This webcomic concluded about a year ago but the archive is dense, going back to 2004. The series starts out with main character Hazel coming to terms with her own adulthood and struggling as an unemployed English major (obviously this immediately connected with me, though I majored in equally-useless communications). The comic quickly starts to encompass more of Hazel's circle of friends. There is best friend Jamie, barista Jameson, dominatrix/librarian Clarice, talking cactus Pedro and Goopy Kitty - hey it's a comic it's allowed to be a little ridiculous. This comic is also sex positive with frequent mentions of sex toys and masturbation. As the cast grows it becomes extremely diverse and I credit this comic with really helping to open my eyes and stop stigmatizing other types of lifestyles. It's not that I wasn't accepting of differences, but I was not used to seeing stories of open relationships and asexual characters treated the same as heterosexual relationships. Danielle Corsetto treats all of her characters with love and respect regardless of their proclivities and even the less likable characters are written with sympathy. Girls With Slingshots may no longer be updating on a regular basis but I hope that Danielle returns to these characters because I am still in love with them.
TJ and Amal - EK Weaver
TJ and Amal is a shorter story than others on this list but is much more ambitious in scale. The art is breathtaking and it's hard to believe that this is EK Weaver's first comic! The comic centers around Amal, who after a fight with his conservative parents wakes up from a night of heavy drinking to find that he has made a pact to drive across the country from Berkeley to Providence with a stranger named TJ. In the midst of their road trip things get complicated as they are wont to do. I found this comic to be entertaining and though not as strong as some of the other storylines I found it's a great example of how strong and different this genre can be. Plus, as I said, the art is amazing.
It's a more sexual comic, definitely NSFW, but if you are looking at a variety of comics I think this one is worth checking out!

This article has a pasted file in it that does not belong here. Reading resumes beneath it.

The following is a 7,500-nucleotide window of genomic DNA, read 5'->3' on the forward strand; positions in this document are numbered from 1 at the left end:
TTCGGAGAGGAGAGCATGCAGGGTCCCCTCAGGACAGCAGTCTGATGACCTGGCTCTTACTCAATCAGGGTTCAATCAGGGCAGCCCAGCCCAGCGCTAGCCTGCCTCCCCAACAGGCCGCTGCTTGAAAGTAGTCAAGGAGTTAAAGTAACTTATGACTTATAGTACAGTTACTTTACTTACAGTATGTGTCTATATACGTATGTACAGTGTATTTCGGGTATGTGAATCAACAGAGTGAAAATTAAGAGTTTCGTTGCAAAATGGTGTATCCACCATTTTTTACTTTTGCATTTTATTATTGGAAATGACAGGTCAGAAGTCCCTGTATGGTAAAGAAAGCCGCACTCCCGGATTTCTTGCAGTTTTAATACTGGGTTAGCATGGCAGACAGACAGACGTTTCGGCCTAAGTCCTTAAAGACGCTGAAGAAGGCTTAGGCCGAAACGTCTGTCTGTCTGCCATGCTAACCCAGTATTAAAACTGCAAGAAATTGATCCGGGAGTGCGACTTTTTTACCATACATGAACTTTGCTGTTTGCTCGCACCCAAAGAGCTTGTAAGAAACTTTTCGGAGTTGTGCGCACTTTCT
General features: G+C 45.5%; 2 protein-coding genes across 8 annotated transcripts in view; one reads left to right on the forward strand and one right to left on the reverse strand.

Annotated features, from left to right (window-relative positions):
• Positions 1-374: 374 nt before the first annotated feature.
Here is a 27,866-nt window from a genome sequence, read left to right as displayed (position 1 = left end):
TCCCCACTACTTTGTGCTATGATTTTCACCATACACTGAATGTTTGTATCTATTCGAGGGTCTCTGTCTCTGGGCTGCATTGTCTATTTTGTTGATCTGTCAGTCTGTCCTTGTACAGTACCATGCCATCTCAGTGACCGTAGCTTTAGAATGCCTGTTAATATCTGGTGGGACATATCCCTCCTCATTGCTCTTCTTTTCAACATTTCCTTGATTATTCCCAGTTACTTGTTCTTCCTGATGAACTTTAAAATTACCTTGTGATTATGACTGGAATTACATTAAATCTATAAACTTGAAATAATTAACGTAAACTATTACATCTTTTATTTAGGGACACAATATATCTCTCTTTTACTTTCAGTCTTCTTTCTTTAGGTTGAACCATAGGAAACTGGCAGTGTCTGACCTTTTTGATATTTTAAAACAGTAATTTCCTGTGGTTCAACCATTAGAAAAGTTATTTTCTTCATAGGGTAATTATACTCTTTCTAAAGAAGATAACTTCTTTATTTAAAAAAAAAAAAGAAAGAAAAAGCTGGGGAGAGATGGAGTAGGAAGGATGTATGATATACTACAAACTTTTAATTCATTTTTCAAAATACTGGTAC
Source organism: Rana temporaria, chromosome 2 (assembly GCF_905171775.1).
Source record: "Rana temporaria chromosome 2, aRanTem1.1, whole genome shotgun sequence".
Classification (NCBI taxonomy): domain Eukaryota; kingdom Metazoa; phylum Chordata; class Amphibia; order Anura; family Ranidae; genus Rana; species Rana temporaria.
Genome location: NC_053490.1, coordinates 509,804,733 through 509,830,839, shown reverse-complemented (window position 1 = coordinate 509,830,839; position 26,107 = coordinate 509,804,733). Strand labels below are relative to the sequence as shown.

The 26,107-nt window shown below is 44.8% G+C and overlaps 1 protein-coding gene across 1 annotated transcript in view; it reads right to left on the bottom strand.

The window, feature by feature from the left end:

Agents of the Realm - Mildred Louis
I'd been into webcomics for awhile when I started to wonder about representation and where I could find some comics with Black women leads. When researching "nerd things" I usually start with the nerd bible, Tumblr. That's where I found out about Agents of the Realm and immediately fell in love. The story revolves around 5 college freshman who find out that they have been chosen as protectors of our world and of a parallel dimension. This story is ongoing and I have just gotten into it, but I'm loving it! The art is great and the cast is diverse, full of beautiful, smart and powerful women of color who are young yet brave. This is set up to be a fantasy epic and if you've followed this blog at all you understand how exciting that is for me! It's a great find and I can't recommend it highly enough!
Questionable Content - Jeph Jacques
Questionable Content is the ultimate webcomic for me. It's another slice of life comic, like most on here - I guess I have a type? QC launched in 2003 and centers on Marten Reed, an indie rock fan and his circle of friends. This alternate universe takes place after the singularity so some of the characters are anthropomorphic robots known as AnthroPCs. Some are helpful and friendly and others are well, Pintsize. QC has a large cast but the thing I love the most about this comic is how much it has changed and improved over the years. Creator Jeph Jacques' art has improved drastically since the strip started. He now updates daily and recently launched a second webcomic that I am excited to start.
So those are my recommendations for five webcomics to check out if you're new to webcomics. I hope you give these strips a chance and if you're looking for more i'll be happy to give some more recommendations, as well as take some myself! Don't worry about large archives or being too busy, the beauty of a webcomic is that that they're easy to find and since they live on the web they will never really disappear. This is a great place to begin your comic journey! Enjoy!